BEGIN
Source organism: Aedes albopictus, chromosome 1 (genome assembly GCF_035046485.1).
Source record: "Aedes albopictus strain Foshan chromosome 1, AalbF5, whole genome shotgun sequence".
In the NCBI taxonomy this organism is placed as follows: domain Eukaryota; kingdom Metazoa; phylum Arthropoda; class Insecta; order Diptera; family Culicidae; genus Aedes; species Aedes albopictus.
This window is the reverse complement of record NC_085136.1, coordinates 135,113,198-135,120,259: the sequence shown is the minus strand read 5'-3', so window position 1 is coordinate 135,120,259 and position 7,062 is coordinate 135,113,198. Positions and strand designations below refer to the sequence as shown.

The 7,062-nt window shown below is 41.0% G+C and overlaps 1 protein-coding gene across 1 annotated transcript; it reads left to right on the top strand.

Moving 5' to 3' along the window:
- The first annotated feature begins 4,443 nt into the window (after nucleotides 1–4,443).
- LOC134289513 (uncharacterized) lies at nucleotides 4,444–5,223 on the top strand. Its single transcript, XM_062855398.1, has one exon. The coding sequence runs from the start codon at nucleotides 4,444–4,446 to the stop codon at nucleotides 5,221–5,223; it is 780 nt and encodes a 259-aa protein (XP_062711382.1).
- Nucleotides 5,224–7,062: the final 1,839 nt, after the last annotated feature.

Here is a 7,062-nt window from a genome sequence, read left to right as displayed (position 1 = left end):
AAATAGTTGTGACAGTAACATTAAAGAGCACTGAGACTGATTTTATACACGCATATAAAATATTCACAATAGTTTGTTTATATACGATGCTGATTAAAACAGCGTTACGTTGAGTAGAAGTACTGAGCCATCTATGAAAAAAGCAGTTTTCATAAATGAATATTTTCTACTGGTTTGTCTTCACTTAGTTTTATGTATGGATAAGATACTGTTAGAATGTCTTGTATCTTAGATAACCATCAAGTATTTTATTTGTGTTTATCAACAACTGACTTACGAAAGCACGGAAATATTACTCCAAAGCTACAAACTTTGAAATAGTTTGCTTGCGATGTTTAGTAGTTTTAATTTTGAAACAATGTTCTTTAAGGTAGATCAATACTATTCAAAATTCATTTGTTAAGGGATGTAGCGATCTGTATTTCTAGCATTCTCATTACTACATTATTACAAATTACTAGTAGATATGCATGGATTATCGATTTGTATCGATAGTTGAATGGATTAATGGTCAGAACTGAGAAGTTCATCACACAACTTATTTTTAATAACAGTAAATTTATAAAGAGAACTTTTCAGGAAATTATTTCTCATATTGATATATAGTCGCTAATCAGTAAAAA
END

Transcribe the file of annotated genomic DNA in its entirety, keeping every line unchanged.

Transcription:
Source organism: Aedes albopictus, chromosome 1 (genome assembly GCF_035046485.1).
Source record: "Aedes albopictus strain Foshan chromosome 1, AalbF5, whole genome shotgun sequence".
In the NCBI taxonomy this organism is placed as follows: domain Eukaryota; kingdom Metazoa; phylum Arthropoda; class Insecta; order Diptera; family Culicidae; genus Aedes; species Aedes albopictus.
This window is the reverse complement of record NC_085136.1, coordinates 135,113,198-135,120,259: the sequence shown is the minus strand read 5'-3', so window position 1 is coordinate 135,120,259 and position 7,062 is coordinate 135,113,198. Positions and strand designations below refer to the sequence as shown.

The 7,062-nt window shown below is 41.0% G+C and overlaps 1 protein-coding gene across 1 annotated transcript; it reads left to right on the top strand.

Moving 5' to 3' along the window:
- The first annotated feature begins 4,443 nt into the window (after nucleotides 1–4,443).
- LOC134289513 (uncharacterized) lies at nucleotides 4,444–5,223 on the top strand. Its single transcript, XM_062855398.1, has one exon. The coding sequence runs from the start codon at nucleotides 4,444–4,446 to the stop codon at nucleotides 5,221–5,223; it is 780 nt and encodes a 259-aa protein (XP_062711382.1).
- Nucleotides 5,224–7,062: the final 1,839 nt, after the last annotated feature.

Here is a 7,062-nt window from a genome sequence, read left to right as displayed (position 1 = left end):
AAATAGTTGTGACAGTAACATTAAAGAGCACTGAGACTGATTTTATACACGCATATAAAATATTCACAATAGTTTGTTTATATACGATGCTGATTAAAACAGCGTTACGTTGAGTAGAAGTACTGAGCCATCTATGAAAAAAGCAGTTTTCATAAATGAATATTTTCTACTGGTTTGTCTTCACTTAGTTTTATGTATGGATAAGATACTGTTAGAATGTCTTGTATCTTAGATAACCATCAAGTATTTTATTTGTGTTTATCAACAACTGACTTACGAAAGCACGGAAATATTACTCCAAAGCTACAAACTTTGAAATAGTTTGCTTGCGATGTTTAGTAGTTTTAATTTTGAAACAATGTTCTTTAAGGTAGATCAATACTATTCAAAATTCATTTGTTAAGGGATGTAGCGATCTGTATTTCTAGCATTCTCATTACTACATTATTACAAATTACTAGTAGATATGCATGGATTATCGATTTGTATCGATAGTTGAATGGATTAATGGTCAGAACTGAGAAGTTCATCACACAACTTATTTTTAATAACAGTAAATTTATAAAGAGAACTTTTCAGGAAATTATTTCTCATATTGATATATAGTCGCTAATCAGTAAAAA